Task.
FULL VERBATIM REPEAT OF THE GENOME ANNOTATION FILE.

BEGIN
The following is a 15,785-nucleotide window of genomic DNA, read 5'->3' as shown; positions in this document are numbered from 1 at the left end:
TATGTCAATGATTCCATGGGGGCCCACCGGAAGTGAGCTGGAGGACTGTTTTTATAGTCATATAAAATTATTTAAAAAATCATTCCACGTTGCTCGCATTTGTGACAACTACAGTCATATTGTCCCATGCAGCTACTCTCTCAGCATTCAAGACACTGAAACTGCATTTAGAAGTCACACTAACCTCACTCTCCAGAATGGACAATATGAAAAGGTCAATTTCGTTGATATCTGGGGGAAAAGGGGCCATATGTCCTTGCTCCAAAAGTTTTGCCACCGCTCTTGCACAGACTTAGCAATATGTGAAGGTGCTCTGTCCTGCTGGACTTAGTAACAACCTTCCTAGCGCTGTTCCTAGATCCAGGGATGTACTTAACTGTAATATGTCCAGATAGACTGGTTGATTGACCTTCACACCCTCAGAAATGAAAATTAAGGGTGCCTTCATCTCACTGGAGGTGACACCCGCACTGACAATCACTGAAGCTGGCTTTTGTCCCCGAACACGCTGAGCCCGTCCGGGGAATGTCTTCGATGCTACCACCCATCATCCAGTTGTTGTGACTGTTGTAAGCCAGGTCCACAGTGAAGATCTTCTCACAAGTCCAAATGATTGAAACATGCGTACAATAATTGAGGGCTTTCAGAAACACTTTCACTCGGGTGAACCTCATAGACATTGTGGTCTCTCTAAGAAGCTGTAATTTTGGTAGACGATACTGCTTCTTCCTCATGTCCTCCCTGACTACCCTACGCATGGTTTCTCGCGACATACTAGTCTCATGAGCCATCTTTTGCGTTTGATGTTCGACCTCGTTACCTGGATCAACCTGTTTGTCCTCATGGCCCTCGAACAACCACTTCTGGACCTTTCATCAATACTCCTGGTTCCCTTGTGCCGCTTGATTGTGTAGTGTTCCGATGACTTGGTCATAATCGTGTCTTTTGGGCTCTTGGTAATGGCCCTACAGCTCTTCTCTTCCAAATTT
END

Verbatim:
The following is a 15,785-nucleotide window of genomic DNA, read 5'->3' as shown; positions in this document are numbered from 1 at the left end:
TATGTCAATGATTCCATGGGGGCCCACCGGAAGTGAGCTGGAGGACTGTTTTTATAGTCATATAAAATTATTTAAAAAATCATTCCACGTTGCTCGCATTTGTGACAACTACAGTCATATTGTCCCATGCAGCTACTCTCTCAGCATTCAAGACACTGAAACTGCATTTAGAAGTCACACTAACCTCACTCTCCAGAATGGACAATATGAAAAGGTCAATTTCGTTGATATCTGGGGGAAAAGGGGCCATATGTCCTTGCTCCAAAAGTTTTGCCACCGCTCTTGCACAGACTTAGCAATATGTGAAGGTGCTCTGTCCTGCTGGACTTAGTAACAACCTTCCTAGCGCTGTTCCTAGATCCAGGGATGTACTTAACTGTAATATGTCCAGATAGACTGGTTGATTGACCTTCACACCCTCAGAAATGAAAATTAAGGGTGCCTTCATCTCACTGGAGGTGACACCCGCACTGACAATCACTGAAGCTGGCTTTTGTCCCCGAACACGCTGAGCCCGTCCGGGGAATGTCTTCGATGCTACCACCCATCATCCAGTTGTTGTGACTGTTGTAAGCCAGGTCCACAGTGAAGATCTTCTCACAAGTCCAAATGATTGAAACATGCGTACAATAATTGAGGGCTTTCAGAAACACTTTCACTCGGGTGAACCTCATAGACATTGTGGTCTCTCTAAGAAGCTGTAATTTTGGTAGACGATACTGCTTCTTCCTCATGTCCTCCCTGACTACCCTACGCATGGTTTCTCGCGACATACTAGTCTCATGAGCCATCTTTTGCGTTTGATGTTCGACCTCGTTACCTGGATCAACCTGTTTGTCCTCATGGCCCTCGAACAACCACTTCTGGACCTTTCATCAATACTCCTGGTTCCCTTGTGCCGCTTGATTGTGTAGTGTTCCGATGACTTGGTCATAATCGTGTCTTTTGGGCTCTTGGTAATGGCCCTACAGCTCTTCTCTTCCAAATTT